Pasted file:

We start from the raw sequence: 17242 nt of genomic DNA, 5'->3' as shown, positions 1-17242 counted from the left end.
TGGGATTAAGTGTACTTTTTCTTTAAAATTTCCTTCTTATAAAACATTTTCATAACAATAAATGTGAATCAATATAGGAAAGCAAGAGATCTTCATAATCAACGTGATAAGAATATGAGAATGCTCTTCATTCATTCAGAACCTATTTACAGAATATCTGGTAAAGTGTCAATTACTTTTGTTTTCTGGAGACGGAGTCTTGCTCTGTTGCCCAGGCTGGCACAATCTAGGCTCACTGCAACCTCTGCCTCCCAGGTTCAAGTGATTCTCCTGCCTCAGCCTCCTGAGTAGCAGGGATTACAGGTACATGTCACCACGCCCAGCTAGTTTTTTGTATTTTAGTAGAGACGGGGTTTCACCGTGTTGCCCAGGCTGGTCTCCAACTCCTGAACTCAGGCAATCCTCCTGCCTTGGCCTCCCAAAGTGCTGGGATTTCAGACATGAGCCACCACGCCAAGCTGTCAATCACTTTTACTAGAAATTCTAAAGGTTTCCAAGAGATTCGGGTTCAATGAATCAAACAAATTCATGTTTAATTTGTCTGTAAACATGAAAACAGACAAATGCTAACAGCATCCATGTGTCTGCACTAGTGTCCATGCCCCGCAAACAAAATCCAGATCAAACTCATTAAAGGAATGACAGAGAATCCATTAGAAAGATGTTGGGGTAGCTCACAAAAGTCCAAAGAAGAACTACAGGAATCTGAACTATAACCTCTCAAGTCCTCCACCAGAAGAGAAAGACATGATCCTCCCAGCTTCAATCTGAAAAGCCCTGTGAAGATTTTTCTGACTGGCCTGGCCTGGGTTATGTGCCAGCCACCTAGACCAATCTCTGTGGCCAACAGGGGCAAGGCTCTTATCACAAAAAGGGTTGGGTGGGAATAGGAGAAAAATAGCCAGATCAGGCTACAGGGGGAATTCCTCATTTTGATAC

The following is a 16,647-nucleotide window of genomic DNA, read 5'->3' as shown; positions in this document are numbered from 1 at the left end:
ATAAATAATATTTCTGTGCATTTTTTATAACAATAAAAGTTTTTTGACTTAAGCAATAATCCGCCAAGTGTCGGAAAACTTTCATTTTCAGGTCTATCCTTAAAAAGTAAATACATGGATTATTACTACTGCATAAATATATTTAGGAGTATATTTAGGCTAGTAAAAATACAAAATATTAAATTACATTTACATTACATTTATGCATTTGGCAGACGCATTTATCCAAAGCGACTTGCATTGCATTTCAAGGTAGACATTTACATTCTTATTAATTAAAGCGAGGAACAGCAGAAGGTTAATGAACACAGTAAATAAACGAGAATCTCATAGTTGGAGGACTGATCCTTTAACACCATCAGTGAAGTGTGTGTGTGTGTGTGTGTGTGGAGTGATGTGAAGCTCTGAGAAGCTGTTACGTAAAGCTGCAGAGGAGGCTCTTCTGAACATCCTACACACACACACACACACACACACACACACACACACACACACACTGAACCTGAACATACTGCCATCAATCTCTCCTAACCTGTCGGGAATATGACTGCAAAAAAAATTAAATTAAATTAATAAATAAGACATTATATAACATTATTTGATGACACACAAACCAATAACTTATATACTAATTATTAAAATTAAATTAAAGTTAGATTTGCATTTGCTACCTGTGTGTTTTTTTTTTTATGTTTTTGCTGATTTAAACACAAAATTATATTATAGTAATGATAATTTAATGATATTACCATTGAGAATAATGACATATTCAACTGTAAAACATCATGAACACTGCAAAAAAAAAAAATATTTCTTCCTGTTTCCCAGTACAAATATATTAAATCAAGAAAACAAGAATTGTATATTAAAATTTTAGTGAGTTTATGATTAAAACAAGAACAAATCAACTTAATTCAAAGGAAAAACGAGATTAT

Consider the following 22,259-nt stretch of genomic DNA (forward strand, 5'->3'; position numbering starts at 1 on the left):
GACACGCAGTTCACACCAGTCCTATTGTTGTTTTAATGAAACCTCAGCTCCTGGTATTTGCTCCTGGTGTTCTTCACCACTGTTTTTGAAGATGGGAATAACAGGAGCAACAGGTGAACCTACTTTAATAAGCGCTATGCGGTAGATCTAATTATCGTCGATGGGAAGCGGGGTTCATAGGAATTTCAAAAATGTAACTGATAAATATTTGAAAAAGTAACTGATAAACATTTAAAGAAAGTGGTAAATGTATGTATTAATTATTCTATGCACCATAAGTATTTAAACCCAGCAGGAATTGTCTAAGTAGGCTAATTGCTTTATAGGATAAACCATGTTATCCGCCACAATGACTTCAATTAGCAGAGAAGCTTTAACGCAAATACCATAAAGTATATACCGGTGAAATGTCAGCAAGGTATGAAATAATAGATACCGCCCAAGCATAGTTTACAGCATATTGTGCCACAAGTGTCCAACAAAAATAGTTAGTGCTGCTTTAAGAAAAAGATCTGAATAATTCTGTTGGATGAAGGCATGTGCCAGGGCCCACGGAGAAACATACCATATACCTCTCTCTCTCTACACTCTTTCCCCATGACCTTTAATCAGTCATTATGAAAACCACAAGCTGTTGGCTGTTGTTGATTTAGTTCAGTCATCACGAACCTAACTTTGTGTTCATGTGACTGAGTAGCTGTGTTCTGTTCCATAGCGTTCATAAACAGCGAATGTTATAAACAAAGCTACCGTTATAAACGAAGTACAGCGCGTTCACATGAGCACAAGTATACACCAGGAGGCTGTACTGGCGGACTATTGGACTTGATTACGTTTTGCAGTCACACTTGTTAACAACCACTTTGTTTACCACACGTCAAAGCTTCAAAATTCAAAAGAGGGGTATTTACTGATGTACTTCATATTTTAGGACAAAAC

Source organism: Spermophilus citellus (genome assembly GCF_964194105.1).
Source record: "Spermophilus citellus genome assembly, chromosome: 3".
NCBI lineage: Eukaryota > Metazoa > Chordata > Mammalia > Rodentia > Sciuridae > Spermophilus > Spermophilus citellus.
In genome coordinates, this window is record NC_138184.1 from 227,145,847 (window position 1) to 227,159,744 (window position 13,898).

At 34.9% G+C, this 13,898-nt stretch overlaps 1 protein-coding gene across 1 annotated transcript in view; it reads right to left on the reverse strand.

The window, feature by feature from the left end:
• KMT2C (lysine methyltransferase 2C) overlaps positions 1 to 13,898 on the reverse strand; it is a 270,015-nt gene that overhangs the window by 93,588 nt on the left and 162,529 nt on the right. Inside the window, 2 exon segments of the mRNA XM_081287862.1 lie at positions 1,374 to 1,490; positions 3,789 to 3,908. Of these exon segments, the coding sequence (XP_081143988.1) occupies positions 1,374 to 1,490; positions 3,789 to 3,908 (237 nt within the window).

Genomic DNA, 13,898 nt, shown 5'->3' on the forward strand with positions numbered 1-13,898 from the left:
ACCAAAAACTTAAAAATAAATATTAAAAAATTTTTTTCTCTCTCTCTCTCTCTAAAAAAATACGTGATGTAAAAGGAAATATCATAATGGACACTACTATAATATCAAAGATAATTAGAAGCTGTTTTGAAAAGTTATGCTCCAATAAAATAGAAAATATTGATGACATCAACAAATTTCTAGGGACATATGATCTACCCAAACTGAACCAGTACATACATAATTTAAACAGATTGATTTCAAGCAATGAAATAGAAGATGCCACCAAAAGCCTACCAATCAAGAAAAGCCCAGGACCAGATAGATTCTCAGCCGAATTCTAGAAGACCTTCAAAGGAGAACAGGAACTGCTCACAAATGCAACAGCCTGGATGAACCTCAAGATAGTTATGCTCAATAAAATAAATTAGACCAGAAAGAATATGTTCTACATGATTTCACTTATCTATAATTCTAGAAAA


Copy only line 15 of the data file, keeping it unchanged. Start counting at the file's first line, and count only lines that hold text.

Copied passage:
ACCAAAAACTTAAAAATAAATATTAAAAAATTTTTTTCTCTCTCTCTCTCTCTAAAAAAATACGTGATGTAAAAGGAAATATCATAATGGACACTACTATAATATCAAAGATAATTAGAAGCTGTTTTGAAAAGTTATGCTCCAATAAAATAGAAAATATTGATGACATCAACAAATTTCTAGGGACATATGATCTACCCAAACTGAACCAGTACATACATAATTTAAACAGATTGATTTCAAGCAATGAAATAGAAGATGCCACCAAAAGCCTACCAATCAAGAAAAGCCCAGGACCAGATAGATTCTCAGCCGAATTCTAGAAGACCTTCAAAGGAGAACAGGAACTGCTCACAAATGCAACAGCCTGGATGAACCTCAAGATAGTTATGCTCAATAAAATAAATTAGACCAGAAAGAATATGTTCTACATGATTTCACTTATCTATAATTCTAGAAAA